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Fort Hood-based soldier’s death is seventh for coalition in Iraq this year

Sgt. 1st Class John David Randolph Hilty.

U.S. ARMY

By CHAD GARLAND | STARS AND STRIPES Published: April 1, 2020

A 44-year-old soldier from Maryland died in a noncombat incident in northern Iraq this week, the Defense Department said Wednesday.

Sgt. 1st Class John David Randolph Hilty, from Bowie, Md., died Monday in Irbil, the Pentagon said in a statement. COVID-19 was not a suspected cause in the death, the U.S.-led Operation Inherent Resolve said earlier.

Hilty was a petroleum supply specialist with the 1st Battalion, 227th Aviation Regiment, 1st Air Cavalry Brigade, 1st Cavalry Division, the Fort Hood, Texas-based command said.

U.S. and other foreign troops are mainly based at a compound at the northern Iraqi city’s international airport. Earlier this month, the base hosted a memorial for another 1-227 soldier, Spc. Juan M. Mendez Covarrubias, who was one of three coalition troops killed in a March 11 rocket attack on Camp Taji, north of Baghdad.

Hilty joined the Army as a combat engineer in April 1999 and deployed three times to Afghanistan before deploying to Iraq in October, 1st Cav said in a statement. His many decorations include the Bronze Star Medal with one oak leaf cluster, a Joint Service Commendation Medal and Army Commendation Medal with four oak leaf clusters.

“He was an exceptional leader who will be sorely missed throughout the entire formation,” said 1-227th commander Lt. Col. Adam Camarano.

He was due to retire in June, said Adam Sisk, who said the soldier was a high school classmate of his.

“He often told me … ‘5 more paychecks! 3 more paychecks and I am outta here!’,” Sisk said in a Facebook post. “We had a bunch of beers on the schedule for this summer.”

His death marks the seventh fatality for the coalition this year. Six occurred in March alone and all but two were combat-related.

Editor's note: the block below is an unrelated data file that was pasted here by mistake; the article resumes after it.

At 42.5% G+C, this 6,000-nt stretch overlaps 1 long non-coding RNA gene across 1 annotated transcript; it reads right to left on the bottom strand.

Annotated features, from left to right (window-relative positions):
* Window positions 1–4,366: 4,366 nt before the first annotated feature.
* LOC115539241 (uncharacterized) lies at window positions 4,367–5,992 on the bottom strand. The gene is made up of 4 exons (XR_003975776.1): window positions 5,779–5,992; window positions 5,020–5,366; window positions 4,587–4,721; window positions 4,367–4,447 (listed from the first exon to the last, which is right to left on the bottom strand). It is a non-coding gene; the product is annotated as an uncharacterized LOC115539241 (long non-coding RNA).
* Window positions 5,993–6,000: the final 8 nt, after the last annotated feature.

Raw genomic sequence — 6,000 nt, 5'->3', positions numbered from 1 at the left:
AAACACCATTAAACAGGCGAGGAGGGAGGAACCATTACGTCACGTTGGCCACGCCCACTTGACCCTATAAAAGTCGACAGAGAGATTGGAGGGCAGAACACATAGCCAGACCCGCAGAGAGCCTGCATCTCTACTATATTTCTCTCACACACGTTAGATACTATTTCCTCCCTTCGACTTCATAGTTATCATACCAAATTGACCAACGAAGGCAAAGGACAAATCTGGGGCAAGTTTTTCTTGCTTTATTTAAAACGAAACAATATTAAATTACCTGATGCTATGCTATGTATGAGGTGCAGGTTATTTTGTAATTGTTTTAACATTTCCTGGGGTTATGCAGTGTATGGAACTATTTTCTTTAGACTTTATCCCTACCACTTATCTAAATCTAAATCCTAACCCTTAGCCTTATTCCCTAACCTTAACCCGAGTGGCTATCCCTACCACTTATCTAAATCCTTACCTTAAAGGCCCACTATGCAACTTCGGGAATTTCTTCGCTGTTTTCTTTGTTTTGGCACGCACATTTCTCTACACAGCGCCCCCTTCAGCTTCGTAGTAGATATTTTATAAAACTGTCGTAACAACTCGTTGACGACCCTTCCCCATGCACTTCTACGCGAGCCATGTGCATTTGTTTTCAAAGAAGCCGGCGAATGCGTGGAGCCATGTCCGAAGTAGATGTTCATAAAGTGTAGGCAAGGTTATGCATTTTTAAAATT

Army Spc. Antonio I. Moore was killed in a vehicle rollover incident in Syria on Jan. 25 while conducting route clearance operations in Deir al-Zour province.

Marine Raiders Gunnery Sgt. Diego D. Pongo and Capt. Moises A. Navas, both 34, were killed March 8 during combat operations in northern Iraq, where a joint U.S. and Iraqi raid encountered Islamic State group militants in a well-fortified cave system.

Days later, the rocket attack on Camp Taji killed Mendez Covarrubias, Oklahoma Air National Guard Staff Sgt. Marshal D. Roberts and British Army Lance Cpl. Brodie Gillon, a combat medic and reservist who volunteered for deployment with the Irish Guards Battle Group.

More than a dozen others were injured in that attack, which the Pentagon blamed on an Iran-backed militia. In response, U.S. airstrikes hit several sites south of Baghdad, which the Defense Department said the militia used as weapons storage facilities.

The cause of Hilty’s death was under investigation, the Pentagon statement said.

Sisk last communicated with him last week, he said, adding that he found it odd when a funny video he sent him on Monday went unseen.

“He was normally quick to respond with wit,” he said.

Hilty had a young son who was one of the “most important people in his life,” Sisk said.

In 2009, when Hilty returned from a 12-month Afghanistan deployment — his third — he was quoted in an Army statement while holding his baby boy, then just a year old, after a redeployment ceremony.

“He’s huge, he’s a little miracle,” Hilty said of his son. “We’ve been married 10 years and we finally got one!”

At the time, Hilty loved the Army life, he said, but returning home from deployment “is the best feeling in the world.”

In his post, Sisk thanked his friend and told him to rest easy.

“We will have those Natty Lights soon!” he said.

garland.chad@stripes.com
Twitter: @chadgarland

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